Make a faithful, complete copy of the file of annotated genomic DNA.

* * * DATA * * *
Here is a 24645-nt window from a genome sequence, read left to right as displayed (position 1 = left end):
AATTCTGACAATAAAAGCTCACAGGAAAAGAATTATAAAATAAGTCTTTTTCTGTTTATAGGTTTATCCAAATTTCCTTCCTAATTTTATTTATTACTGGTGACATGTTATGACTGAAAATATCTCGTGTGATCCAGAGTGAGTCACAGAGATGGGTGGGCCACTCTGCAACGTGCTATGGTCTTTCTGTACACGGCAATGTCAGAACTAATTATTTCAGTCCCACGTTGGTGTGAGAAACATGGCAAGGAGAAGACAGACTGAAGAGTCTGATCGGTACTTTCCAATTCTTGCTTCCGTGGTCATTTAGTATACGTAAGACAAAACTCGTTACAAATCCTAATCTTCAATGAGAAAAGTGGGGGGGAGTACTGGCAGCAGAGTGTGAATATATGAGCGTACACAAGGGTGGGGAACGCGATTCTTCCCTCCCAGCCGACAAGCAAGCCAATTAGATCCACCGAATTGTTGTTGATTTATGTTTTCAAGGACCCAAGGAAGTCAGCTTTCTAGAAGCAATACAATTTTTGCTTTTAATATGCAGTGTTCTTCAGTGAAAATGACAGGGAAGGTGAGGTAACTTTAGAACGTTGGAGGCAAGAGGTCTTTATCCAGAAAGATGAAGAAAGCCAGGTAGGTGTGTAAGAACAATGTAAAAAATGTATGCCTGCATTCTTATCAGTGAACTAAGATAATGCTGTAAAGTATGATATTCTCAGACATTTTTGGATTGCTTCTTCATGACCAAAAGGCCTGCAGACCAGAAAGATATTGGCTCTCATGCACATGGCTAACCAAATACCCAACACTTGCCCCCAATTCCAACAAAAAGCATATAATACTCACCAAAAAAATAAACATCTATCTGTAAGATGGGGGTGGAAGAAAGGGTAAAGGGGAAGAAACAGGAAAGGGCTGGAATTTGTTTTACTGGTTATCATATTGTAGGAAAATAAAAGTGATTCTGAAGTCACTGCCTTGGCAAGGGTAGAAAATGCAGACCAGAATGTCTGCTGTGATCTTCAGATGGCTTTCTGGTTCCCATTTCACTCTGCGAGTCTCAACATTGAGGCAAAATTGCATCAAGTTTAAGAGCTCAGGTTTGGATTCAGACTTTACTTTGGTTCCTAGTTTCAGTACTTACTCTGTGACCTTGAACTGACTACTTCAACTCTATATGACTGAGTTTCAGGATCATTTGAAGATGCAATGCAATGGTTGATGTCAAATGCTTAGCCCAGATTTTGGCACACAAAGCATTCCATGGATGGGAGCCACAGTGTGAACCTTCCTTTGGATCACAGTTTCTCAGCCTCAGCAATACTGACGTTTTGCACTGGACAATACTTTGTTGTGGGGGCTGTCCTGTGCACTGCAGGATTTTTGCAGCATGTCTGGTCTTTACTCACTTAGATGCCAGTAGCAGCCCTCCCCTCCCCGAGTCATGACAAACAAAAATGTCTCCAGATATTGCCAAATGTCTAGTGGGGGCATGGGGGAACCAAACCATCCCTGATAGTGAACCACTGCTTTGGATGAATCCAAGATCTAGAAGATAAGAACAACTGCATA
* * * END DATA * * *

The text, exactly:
Here is a 24645-nt window from a genome sequence, read left to right as displayed (position 1 = left end):
AATTCTGACAATAAAAGCTCACAGGAAAAGAATTATAAAATAAGTCTTTTTCTGTTTATAGGTTTATCCAAATTTCCTTCCTAATTTTATTTATTACTGGTGACATGTTATGACTGAAAATATCTCGTGTGATCCAGAGTGAGTCACAGAGATGGGTGGGCCACTCTGCAACGTGCTATGGTCTTTCTGTACACGGCAATGTCAGAACTAATTATTTCAGTCCCACGTTGGTGTGAGAAACATGGCAAGGAGAAGACAGACTGAAGAGTCTGATCGGTACTTTCCAATTCTTGCTTCCGTGGTCATTTAGTATACGTAAGACAAAACTCGTTACAAATCCTAATCTTCAATGAGAAAAGTGGGGGGGAGTACTGGCAGCAGAGTGTGAATATATGAGCGTACACAAGGGTGGGGAACGCGATTCTTCCCTCCCAGCCGACAAGCAAGCCAATTAGATCCACCGAATTGTTGTTGATTTATGTTTTCAAGGACCCAAGGAAGTCAGCTTTCTAGAAGCAATACAATTTTTGCTTTTAATATGCAGTGTTCTTCAGTGAAAATGACAGGGAAGGTGAGGTAACTTTAGAACGTTGGAGGCAAGAGGTCTTTATCCAGAAAGATGAAGAAAGCCAGGTAGGTGTGTAAGAACAATGTAAAAAATGTATGCCTGCATTCTTATCAGTGAACTAAGATAATGCTGTAAAGTATGATATTCTCAGACATTTTTGGATTGCTTCTTCATGACCAAAAGGCCTGCAGACCAGAAAGATATTGGCTCTCATGCACATGGCTAACCAAATACCCAACACTTGCCCCCAATTCCAACAAAAAGCATATAATACTCACCAAAAAAATAAACATCTATCTGTAAGATGGGGGTGGAAGAAAGGGTAAAGGGGAAGAAACAGGAAAGGGCTGGAATTTGTTTTACTGGTTATCATATTGTAGGAAAATAAAAGTGATTCTGAAGTCACTGCCTTGGCAAGGGTAGAAAATGCAGACCAGAATGTCTGCTGTGATCTTCAGATGGCTTTCTGGTTCCCATTTCACTCTGCGAGTCTCAACATTGAGGCAAAATTGCATCAAGTTTAAGAGCTCAGGTTTGGATTCAGACTTTACTTTGGTTCCTAGTTTCAGTACTTACTCTGTGACCTTGAACTGACTACTTCAACTCTATATGACTGAGTTTCAGGATCATTTGAAGATGCAATGCAATGGTTGATGTCAAATGCTTAGCCCAGATTTTGGCACACAAAGCATTCCATGGATGGGAGCCACAGTGTGAACCTTCCTTTGGATCACAGTTTCTCAGCCTCAGCAATACTGACGTTTTGCACTGGACAATACTTTGTTGTGGGGGCTGTCCTGTGCACTGCAGGATTTTTGCAGCATGTCTGGTCTTTACTCACTTAGATGCCAGTAGCAGCCCTCCCCTCCCCGAGTCATGACAAACAAAAATGTCTCCAGATATTGCCAAATGTCTAGTGGGGGCATGGGGGAACCAAACCATCCCTGATAGTGAACCACTGCTTTGGATGAATCCAAGATCTAGAAGATAAGAACAACTGCATA